They have two flavors of EverQuest and a third on the way at some distant future date. There is Landmark… Minecraft for people who don’t like pixels, and the engine on which the next EverQuest will someday ride… in progress. They have PlanetSide, PlanetSide 2, and H1Z1 (Zombie PlanetSide) in development. And then there is the Asian import flavor of the month, previously Wizardry Online and currently Dragon’s Prophet.
That list of titles feels like too much stuff, and all the more so when you consider that SOE also cranks out an expansion for both EverQuest titles every year. While those expansions mean revenue, SOE could be operating with as few as 50K subscribed players on EverQuest II and probably less still for EverQuest. That is a big investment in the past while we wait for EverQuest Next.
Then there is Trion, which does a respectable job with Rift, which remains their best received title. But Defiance has been problematic. ArcheAge, which had the potential to be a big hit, has been mishandled. And then there is Trove, which seems to Minecraft for people who want bigger pixels and brighter colors. Multiple MMOs hasn’t been a stellar success for Trion.
And, finally, on the US front there is Turbine which, inexplicably in hindsight given the size of the company, has the rights for Dungeons & Dragons AND Lord of the Rings and which has manage to turn both huge franchises into awkward niche titles. Other than that they have Asheron’s Call, the distant third of the “big three” break-out MMOs from the end of the 90s, and Asheron’s Call 2, revived from the dead because… I still don’t know why. I think it speaks volumes about Turbine’s outlook in that they are betting on a MOBA to save their flagging fortunes.
Stack those up against companies with just a single MMO.
Blizzard. Do I need to say more about the very, very rich company in Anaheim? One MMO has been very good to them.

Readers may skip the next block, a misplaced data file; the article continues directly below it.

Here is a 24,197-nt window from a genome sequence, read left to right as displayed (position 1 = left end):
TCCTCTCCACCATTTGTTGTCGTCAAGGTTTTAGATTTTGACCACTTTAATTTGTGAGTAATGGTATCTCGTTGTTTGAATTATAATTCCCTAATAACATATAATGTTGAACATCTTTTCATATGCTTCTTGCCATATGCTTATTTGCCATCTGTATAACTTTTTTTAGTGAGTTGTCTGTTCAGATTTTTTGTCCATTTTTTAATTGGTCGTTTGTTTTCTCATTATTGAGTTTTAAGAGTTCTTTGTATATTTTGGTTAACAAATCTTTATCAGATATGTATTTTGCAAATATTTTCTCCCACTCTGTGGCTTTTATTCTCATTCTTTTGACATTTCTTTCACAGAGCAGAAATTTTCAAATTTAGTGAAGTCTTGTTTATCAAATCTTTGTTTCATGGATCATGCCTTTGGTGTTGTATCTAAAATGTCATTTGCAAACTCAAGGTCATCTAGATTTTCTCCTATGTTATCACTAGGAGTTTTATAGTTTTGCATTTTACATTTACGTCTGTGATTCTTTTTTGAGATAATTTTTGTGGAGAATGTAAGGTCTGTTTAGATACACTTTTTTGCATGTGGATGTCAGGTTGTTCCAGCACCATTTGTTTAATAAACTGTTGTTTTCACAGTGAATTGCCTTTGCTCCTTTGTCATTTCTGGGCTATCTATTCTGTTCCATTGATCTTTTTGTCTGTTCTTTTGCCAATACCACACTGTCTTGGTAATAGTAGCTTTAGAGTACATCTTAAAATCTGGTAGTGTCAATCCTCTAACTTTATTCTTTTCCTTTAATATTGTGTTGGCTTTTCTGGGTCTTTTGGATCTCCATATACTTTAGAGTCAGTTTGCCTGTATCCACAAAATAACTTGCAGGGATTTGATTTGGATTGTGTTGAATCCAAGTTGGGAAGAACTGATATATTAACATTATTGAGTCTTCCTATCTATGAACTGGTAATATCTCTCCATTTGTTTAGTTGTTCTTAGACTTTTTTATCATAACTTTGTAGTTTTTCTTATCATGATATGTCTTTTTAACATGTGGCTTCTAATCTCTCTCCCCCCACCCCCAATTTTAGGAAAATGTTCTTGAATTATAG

CCP. They seem to get into trouble only when they wander away from EVE Online. When they focus on their main product, which in the past meant stealing resources from World of Darkness, things tend to go well for them.
EA. Okay, EA has three MMOs, but they bought two of them and have farmed them out for another company to run, leaving them with just the BioWare MMO, Star Wars: The Old Republic. It was never a WoW-killer, and it has its problems (roll stock footage about subscriber retention and selling hotbars), but it makes money. Not as much as EA would like, but that may be as much because Disney gets a cut as anything. That is the rub with a licensed IP, they come with more overhead.
Zenimax. The Elder Scroll Online might be the weak point in the single MMO theory. I don’t know how the game is doing, other than things are still being fixed and that the console versions of the title, a big part of the plan, have been pushed out into 2015.
And then there are the MMO-ish niche titles of the future, Star Citizen, Shroud of the Avatar and Camelot Unchained. Those are being made by small companies that can only afford to invest in a single game. And while those titles are playing the nostalgia card for all it is worth, they are also potentially mapping out new paths in the MMO world as smaller titles are able to do.
All of which is just so much talk, punctuated with some admittedly unfair characterizations both of various companies and of Syp. I am not saying that companies should run one or multiple MMOs. Clearly some companies do well, or well enough, running multiple games, while others seem best suited to focusing on a single title. But I wouldn’t categorize any company as not being a real MMO player just because they only have one such title.
What do you think?